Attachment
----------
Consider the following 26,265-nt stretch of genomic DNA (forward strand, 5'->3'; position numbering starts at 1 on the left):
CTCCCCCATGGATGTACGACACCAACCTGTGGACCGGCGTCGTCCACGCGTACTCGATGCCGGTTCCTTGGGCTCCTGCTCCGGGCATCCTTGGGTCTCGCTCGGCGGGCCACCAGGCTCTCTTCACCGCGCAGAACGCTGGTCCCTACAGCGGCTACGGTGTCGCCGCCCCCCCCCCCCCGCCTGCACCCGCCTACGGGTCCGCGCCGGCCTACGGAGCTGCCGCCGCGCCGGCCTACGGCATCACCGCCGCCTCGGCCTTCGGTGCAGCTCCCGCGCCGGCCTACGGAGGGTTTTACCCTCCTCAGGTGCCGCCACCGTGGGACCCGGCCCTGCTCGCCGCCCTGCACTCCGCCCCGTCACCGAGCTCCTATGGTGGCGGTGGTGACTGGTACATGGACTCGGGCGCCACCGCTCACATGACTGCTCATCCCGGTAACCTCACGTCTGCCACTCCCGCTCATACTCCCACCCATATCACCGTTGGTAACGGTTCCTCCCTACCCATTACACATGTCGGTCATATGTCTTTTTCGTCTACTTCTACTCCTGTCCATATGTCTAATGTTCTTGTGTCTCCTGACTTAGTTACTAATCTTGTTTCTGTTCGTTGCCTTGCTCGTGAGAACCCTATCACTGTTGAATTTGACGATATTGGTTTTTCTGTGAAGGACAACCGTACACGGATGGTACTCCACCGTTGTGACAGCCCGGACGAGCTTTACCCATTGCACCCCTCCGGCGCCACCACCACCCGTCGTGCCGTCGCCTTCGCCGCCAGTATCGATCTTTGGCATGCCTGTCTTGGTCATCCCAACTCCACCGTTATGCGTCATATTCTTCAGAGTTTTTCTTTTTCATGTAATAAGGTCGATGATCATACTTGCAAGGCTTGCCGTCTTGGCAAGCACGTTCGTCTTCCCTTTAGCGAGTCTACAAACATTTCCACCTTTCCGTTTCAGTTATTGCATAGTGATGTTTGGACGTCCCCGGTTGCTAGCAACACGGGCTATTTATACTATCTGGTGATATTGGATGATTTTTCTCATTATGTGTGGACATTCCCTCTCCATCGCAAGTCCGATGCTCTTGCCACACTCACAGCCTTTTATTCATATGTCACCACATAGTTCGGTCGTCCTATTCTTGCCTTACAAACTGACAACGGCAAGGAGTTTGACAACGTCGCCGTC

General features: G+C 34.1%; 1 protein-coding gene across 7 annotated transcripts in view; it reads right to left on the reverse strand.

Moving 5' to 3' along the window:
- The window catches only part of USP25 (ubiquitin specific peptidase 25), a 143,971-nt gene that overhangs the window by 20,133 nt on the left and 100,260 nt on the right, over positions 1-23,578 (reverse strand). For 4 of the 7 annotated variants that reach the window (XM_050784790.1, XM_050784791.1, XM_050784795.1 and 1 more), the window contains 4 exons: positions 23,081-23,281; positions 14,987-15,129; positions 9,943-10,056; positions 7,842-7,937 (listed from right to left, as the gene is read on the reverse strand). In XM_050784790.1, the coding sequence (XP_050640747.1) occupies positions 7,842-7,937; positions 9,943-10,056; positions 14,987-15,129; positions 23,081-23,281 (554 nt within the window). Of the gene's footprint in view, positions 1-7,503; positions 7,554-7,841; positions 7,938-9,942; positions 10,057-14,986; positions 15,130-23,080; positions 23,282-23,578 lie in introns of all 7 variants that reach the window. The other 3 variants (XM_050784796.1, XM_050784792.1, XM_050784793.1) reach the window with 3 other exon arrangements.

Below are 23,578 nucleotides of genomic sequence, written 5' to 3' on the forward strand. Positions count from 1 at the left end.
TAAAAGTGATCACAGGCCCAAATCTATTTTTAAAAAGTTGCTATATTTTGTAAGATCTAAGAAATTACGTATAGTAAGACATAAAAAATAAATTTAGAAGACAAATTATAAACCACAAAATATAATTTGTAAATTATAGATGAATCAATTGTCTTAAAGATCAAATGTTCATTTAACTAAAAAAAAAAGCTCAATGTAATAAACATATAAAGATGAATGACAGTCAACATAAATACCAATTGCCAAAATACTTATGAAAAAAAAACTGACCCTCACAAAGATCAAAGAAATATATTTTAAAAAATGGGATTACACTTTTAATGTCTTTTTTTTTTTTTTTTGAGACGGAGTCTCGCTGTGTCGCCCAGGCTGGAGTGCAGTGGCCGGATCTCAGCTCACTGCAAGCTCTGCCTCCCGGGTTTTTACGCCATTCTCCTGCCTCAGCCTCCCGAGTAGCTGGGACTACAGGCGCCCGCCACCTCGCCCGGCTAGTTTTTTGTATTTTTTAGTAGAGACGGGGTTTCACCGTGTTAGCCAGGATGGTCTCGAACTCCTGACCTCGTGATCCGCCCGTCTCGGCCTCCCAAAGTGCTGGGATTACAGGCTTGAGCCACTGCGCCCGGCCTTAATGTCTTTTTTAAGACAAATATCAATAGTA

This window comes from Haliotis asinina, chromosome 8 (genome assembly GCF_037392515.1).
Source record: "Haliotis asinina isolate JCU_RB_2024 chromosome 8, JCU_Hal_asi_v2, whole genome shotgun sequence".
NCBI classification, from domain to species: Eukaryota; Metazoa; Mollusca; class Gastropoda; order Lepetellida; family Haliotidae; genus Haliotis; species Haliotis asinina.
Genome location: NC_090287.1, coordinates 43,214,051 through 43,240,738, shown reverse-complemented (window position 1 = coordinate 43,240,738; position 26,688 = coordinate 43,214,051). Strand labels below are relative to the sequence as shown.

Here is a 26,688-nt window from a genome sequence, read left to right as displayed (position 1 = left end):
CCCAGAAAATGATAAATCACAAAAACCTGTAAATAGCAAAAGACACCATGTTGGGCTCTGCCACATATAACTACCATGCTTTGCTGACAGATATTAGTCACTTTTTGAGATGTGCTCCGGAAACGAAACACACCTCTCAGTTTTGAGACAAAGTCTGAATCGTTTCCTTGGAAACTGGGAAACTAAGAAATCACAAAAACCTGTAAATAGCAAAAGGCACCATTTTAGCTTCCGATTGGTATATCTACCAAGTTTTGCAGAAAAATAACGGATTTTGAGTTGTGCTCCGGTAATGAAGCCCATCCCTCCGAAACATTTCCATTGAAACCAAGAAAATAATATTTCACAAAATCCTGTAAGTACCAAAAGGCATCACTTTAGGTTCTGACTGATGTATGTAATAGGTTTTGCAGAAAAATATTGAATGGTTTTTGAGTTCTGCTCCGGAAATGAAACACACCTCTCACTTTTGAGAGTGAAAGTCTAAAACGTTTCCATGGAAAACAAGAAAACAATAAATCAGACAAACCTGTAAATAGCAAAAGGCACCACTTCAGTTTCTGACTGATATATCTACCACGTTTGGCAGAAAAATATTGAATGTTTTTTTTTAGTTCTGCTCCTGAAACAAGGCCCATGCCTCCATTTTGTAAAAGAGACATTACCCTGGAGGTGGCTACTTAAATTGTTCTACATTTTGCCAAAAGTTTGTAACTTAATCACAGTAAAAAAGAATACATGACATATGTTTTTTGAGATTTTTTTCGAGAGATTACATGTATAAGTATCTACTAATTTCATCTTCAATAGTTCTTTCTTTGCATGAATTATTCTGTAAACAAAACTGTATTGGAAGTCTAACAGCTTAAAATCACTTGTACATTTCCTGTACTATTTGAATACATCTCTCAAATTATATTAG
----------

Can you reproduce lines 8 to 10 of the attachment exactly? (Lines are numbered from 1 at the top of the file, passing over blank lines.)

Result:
This window comes from Haliotis asinina, chromosome 8 (genome assembly GCF_037392515.1).
Source record: "Haliotis asinina isolate JCU_RB_2024 chromosome 8, JCU_Hal_asi_v2, whole genome shotgun sequence".
NCBI classification, from domain to species: Eukaryota; Metazoa; Mollusca; class Gastropoda; order Lepetellida; family Haliotidae; genus Haliotis; species Haliotis asinina.